Puerto Ricans are passionate about politics. Political rallies are frequent, and during election years, political alliances are proclaimed by flag-waving caravans that drive through towns honking their horns and broadcasting speeches from loudspeakers. Puerto Rico has one of the highest percentages of voter turnout in the United States, with 81.7 percent in 2004.
There are three political parties in Puerto Rico. The Popular Democratic Party is pro-commonwealth, the New Progressive Party is pro-statehood, and the Puerto Rican Independence Party is pro-independence. Those who embrace independence represent only 5 percent of the population. The rest of the island is fairly evenly divided between pro-statehood and pro-commonwealth factions.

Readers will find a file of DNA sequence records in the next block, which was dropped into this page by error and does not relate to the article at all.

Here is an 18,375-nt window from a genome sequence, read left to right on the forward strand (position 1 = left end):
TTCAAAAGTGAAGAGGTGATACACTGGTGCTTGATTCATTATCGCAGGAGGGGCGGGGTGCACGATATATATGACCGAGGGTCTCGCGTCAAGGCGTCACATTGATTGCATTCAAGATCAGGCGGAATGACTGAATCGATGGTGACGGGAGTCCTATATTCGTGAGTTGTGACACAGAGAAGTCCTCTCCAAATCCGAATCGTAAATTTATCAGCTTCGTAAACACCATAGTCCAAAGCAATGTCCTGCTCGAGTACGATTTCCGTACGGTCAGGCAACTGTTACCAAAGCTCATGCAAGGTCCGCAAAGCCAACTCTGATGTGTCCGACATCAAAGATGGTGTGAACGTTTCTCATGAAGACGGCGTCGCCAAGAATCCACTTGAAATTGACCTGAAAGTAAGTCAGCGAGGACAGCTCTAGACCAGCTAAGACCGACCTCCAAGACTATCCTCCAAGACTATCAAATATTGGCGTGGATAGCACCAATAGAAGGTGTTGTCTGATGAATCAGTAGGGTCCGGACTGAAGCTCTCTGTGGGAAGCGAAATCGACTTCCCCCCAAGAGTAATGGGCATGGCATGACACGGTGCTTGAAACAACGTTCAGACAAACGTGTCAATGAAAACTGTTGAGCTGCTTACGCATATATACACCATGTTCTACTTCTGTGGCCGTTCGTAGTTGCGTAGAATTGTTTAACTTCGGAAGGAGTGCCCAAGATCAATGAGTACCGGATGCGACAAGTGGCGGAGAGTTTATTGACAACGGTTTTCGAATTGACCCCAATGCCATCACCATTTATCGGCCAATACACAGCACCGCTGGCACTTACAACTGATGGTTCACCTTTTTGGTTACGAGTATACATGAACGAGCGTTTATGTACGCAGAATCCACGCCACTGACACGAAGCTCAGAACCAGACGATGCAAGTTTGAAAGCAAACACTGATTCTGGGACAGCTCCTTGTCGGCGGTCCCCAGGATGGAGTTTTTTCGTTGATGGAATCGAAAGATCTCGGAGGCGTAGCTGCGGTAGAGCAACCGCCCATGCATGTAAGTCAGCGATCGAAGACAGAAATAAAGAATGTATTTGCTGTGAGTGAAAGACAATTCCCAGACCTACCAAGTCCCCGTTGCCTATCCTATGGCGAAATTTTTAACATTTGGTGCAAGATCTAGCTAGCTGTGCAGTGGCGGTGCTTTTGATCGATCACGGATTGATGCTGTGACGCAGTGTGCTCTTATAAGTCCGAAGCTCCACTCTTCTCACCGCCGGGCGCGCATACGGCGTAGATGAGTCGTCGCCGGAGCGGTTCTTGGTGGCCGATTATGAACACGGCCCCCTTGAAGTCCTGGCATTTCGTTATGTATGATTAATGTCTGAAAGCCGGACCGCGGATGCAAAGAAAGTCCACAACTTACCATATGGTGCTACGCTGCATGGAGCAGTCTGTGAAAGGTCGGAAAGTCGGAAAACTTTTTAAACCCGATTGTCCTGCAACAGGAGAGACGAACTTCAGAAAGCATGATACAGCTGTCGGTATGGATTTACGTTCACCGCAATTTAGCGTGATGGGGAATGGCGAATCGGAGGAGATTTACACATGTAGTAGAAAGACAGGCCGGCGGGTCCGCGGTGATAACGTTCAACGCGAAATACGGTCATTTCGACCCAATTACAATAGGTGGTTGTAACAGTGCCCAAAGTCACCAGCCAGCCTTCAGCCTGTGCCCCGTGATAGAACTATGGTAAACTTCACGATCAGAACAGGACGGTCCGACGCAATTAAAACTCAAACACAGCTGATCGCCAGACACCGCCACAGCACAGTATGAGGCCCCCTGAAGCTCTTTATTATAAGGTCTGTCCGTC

How Puerto Ricans might vote should they be given the option of statehood is hard to say. Four straw votes have been held since 1967—the most recent in 1998 when 50.3 percent of the voters wanted “none of the above.” So clearly, anything can happen. It will be interesting to see what path Puerto Rico chooses should the United States give it the power to decide.
© Suzanne Van Atten from Moon Puerto Rico, 2nd Edition